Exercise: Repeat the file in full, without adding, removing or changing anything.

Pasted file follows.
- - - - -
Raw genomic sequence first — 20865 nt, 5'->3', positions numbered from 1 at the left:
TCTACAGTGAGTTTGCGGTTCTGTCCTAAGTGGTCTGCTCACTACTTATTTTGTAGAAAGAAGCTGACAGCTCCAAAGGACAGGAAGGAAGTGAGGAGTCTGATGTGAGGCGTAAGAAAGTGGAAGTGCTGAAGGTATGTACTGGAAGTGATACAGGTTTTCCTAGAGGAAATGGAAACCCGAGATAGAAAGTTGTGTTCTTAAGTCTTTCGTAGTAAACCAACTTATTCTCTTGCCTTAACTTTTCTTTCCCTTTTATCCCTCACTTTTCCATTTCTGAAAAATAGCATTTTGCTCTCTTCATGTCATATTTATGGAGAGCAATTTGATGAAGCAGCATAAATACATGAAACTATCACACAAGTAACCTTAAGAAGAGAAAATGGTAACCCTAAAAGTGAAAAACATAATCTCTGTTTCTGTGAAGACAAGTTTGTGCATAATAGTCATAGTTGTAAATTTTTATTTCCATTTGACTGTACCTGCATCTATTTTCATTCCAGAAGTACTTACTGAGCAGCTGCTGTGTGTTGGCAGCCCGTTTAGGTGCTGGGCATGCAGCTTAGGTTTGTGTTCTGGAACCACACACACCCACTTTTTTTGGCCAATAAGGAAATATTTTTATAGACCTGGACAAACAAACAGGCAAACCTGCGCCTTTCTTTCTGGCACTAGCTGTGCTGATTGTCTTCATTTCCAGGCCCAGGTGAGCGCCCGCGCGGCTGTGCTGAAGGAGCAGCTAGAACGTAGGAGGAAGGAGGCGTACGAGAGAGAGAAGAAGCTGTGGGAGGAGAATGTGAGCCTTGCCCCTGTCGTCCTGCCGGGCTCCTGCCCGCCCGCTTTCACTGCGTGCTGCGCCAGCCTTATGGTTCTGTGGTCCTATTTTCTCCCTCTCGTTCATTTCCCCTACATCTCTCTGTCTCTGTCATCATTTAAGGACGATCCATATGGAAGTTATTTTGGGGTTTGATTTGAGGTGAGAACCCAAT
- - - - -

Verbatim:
Raw genomic sequence first — 20865 nt, 5'->3', positions numbered from 1 at the left:
TCTACAGTGAGTTTGCGGTTCTGTCCTAAGTGGTCTGCTCACTACTTATTTTGTAGAAAGAAGCTGACAGCTCCAAAGGACAGGAAGGAAGTGAGGAGTCTGATGTGAGGCGTAAGAAAGTGGAAGTGCTGAAGGTATGTACTGGAAGTGATACAGGTTTTCCTAGAGGAAATGGAAACCCGAGATAGAAAGTTGTGTTCTTAAGTCTTTCGTAGTAAACCAACTTATTCTCTTGCCTTAACTTTTCTTTCCCTTTTATCCCTCACTTTTCCATTTCTGAAAAATAGCATTTTGCTCTCTTCATGTCATATTTATGGAGAGCAATTTGATGAAGCAGCATAAATACATGAAACTATCACACAAGTAACCTTAAGAAGAGAAAATGGTAACCCTAAAAGTGAAAAACATAATCTCTGTTTCTGTGAAGACAAGTTTGTGCATAATAGTCATAGTTGTAAATTTTTATTTCCATTTGACTGTACCTGCATCTATTTTCATTCCAGAAGTACTTACTGAGCAGCTGCTGTGTGTTGGCAGCCCGTTTAGGTGCTGGGCATGCAGCTTAGGTTTGTGTTCTGGAACCACACACACCCACTTTTTTTGGCCAATAAGGAAATATTTTTATAGACCTGGACAAACAAACAGGCAAACCTGCGCCTTTCTTTCTGGCACTAGCTGTGCTGATTGTCTTCATTTCCAGGCCCAGGTGAGCGCCCGCGCGGCTGTGCTGAAGGAGCAGCTAGAACGTAGGAGGAAGGAGGCGTACGAGAGAGAGAAGAAGCTGTGGGAGGAGAATGTGAGCCTTGCCCCTGTCGTCCTGCCGGGCTCCTGCCCGCCCGCTTTCACTGCGTGCTGCGCCAGCCTTATGGTTCTGTGGTCCTATTTTCTCCCTCTCGTTCATTTCCCCTACATCTCTCTGTCTCTGTCATCATTTAAGGACGATCCATATGGAAGTTATTTTGGGGTTTGATTTGAGGTGAGAACCCAAT